Note that Cosby never identified himself as a civil rights leader. As he later put it, he is not Martin Luther King Jr. Cosby is a legendary figure in America's entertainment industry. He is at the top of his field. In speaking out, he presents himself as an ordinary man with a deep passion for the well-being of his people, black people. He is full of the rage of an average man who sees vulnerable people being hurt and feels compelled to speak out about the glaring errors and lack of truth-telling in dealing with their problems.
"I am not Jesus carrying a cross down the street," he told a reporter less than a month after the speech set fire to the controversy. "I gave the message and I may speak again and again. They want someone to do the work for them. I am not Dr. King. I am not a leader." But Cosby, like everybody else who is paying attention, recognizes bad leadership when he sees it.
One of Cosby's sharpest darts thrown at the current civil rights leaders hit home a few months after his Constitution Hall speech. He was at a town-hall meeting in Detroit to speak directly to black Americans in one of the nation's blackest cities. He wanted ordinary black people to hear from him directly about his comments at the Brown anniversary gala. When he reflected on today's black civil rights leaders, Cosby essentially asked, Why are black leaders making the case for black crack addicts to get softer sentences? Why are black leaders so concerned that cocaine users get shorter sentences than crack smokers? Let's look at the logic. It is true that the people snorting cocaine are more often white and middle-class, and crack addicts are disproportionately black and lower-class. You can make the case for a racial disparity in sentencing. But what if all this effort from black leaders was successful and crack addicts got lower sentences?
"Hooray," Cosby said, spitting it out bitterly. "Anybody see any sense in this? Systemic racism, they [black leaders] call it." Then Cosby pointed out the obvious issue—but one that the black civil rights leadership somehow missed or for some reason underplayed. Black leaders, he declared, should tell poor black people to stop smoking crack. They ought to demonize anybody who does it. They should say it is a betrayal of all the black people who fought to be free, independent, and in control of their own lives since the day the first slave ship landed. They should identify the crack trade as one of the primary reasons why so many young black people are ending up in jail. Certainly, back leaders should be in front of marches pushing those crack dealers out of black neighborhoods. And that effort should include a message that has yet to be heard with sincerity from black leaders: using crack, heroin, or any other addictive drug, including excessive drinking of alcohol, is self-destructive, breaks up families, saps ambition, and is more dangerous than most white racists.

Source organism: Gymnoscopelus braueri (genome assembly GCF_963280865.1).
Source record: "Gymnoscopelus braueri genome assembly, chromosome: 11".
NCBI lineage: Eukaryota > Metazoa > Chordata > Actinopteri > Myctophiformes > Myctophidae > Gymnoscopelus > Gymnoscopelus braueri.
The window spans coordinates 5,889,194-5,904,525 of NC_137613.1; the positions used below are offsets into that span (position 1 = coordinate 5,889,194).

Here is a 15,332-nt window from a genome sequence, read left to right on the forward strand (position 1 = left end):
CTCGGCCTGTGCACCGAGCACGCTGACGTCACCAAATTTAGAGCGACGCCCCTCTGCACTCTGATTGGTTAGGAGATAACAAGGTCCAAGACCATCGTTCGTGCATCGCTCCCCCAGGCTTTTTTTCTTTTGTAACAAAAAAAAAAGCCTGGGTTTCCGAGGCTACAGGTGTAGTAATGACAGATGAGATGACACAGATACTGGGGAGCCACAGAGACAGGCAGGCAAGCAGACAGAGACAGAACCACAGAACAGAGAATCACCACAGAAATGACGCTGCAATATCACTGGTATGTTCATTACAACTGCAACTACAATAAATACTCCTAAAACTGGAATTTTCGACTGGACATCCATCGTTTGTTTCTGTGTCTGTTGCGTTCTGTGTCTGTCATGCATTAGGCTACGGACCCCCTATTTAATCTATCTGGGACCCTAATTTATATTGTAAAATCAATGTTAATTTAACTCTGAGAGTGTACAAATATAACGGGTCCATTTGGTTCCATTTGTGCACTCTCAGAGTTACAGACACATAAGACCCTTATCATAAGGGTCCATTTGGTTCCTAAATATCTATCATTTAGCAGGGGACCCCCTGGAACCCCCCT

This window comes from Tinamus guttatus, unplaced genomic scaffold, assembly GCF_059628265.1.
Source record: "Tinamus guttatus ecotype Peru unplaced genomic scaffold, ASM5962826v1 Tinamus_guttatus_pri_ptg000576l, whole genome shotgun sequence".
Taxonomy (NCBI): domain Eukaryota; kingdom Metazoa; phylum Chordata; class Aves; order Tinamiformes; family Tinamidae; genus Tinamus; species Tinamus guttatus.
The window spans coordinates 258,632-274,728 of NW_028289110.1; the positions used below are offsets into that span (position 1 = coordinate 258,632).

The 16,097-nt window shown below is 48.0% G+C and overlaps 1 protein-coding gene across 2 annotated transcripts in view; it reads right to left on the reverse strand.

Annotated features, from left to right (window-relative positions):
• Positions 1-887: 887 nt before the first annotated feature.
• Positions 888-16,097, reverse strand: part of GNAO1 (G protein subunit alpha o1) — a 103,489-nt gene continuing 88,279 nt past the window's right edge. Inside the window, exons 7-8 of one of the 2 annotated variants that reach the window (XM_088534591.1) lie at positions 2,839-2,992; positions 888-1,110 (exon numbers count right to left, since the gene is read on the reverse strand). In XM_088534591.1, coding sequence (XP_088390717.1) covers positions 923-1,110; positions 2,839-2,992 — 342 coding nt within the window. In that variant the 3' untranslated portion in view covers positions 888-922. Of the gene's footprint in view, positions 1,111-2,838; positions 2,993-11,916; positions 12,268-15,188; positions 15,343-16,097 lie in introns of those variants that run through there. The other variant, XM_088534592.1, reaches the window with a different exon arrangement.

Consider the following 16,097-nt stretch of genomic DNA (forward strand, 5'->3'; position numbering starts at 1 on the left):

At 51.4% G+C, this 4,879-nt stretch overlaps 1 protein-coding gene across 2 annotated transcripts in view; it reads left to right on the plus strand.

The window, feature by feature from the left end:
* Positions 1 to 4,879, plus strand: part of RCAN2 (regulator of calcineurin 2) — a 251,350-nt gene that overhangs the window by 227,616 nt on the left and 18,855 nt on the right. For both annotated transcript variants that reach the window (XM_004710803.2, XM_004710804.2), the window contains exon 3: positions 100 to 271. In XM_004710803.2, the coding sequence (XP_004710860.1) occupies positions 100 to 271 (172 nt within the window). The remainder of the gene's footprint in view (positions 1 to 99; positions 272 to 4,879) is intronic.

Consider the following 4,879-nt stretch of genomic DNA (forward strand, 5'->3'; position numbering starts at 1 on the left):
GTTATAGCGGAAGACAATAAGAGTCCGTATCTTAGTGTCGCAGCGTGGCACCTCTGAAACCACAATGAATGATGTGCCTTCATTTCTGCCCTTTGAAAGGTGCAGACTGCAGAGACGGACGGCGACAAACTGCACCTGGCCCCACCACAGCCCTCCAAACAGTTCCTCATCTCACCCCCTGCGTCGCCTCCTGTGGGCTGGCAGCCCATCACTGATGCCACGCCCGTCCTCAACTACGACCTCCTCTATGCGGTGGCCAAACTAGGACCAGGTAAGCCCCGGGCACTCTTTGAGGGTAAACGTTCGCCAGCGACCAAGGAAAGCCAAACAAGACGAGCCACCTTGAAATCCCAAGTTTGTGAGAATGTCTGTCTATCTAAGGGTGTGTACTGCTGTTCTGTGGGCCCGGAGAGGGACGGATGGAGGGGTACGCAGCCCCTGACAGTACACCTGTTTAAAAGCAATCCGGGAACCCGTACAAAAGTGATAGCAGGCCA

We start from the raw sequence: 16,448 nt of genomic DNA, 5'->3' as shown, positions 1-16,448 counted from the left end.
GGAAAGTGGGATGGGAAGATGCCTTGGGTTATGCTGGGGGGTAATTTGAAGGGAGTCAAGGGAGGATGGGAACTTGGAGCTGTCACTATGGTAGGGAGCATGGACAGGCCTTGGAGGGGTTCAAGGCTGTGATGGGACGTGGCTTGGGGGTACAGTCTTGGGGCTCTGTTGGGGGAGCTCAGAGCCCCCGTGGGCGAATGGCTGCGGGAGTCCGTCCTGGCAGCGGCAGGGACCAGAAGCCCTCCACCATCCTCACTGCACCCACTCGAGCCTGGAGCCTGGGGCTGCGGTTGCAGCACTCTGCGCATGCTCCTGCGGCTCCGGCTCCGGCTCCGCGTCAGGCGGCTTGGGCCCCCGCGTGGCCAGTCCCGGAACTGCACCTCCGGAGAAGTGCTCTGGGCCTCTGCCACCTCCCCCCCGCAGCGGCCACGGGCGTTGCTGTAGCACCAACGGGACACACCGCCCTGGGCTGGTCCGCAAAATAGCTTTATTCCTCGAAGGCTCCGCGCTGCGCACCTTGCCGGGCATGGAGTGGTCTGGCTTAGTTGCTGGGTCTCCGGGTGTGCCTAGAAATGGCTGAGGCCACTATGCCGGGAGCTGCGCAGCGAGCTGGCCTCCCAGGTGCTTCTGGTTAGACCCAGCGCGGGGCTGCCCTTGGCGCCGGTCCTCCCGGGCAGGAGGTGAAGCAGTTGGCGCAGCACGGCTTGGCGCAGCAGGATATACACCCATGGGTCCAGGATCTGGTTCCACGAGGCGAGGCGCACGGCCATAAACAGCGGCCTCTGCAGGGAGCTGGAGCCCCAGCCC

But when was the last time you heard any civil rights leader raging against the clear evil of crack dealers, shaming them to stop selling crack? Has anyone seen the civil rights leaders at the head of a march against bad schools or a boycott against the minstrel acts and sex, beer, and gangster images that are promoted as authentic black identity on Black Entertainment Television? Essence, a black women's magazine, has taken the lead in condemning hateful verbal attacks on black women by black rap musicians. But the most visible black leadership is silent.
The good news about black leadership in America is that it has a history of inspirational success. Working against tremendous odds, black leaders have organized, built coalitions, and trained and inspired people of all colors to break through racism, taboos, and stereotypes to create the greatest social movement in American history—the twentieth-century civil rights movement.
That movement offers examples and tools of consistently innovative leadership that have left America's political, corporate, and cultural leaders hurrying to catch up. Movements for the rights of women, Hispanics, children, and gays have all credited the historical civil rights movement with opening doors for them, and have made the black rights movement the model for achieving their own aspirations.
And that history of strong leadership offers an example of what is possible for people who want to offer sincere, progressive leadership to black America today. Civil rights leaders have a fabulous record of progress, excellence, and achievement, and a willingness to fight and sacrifice for the next generation. Their commitment to democracy, law, and equality has made the civil rights movement the moral center of America for the past century.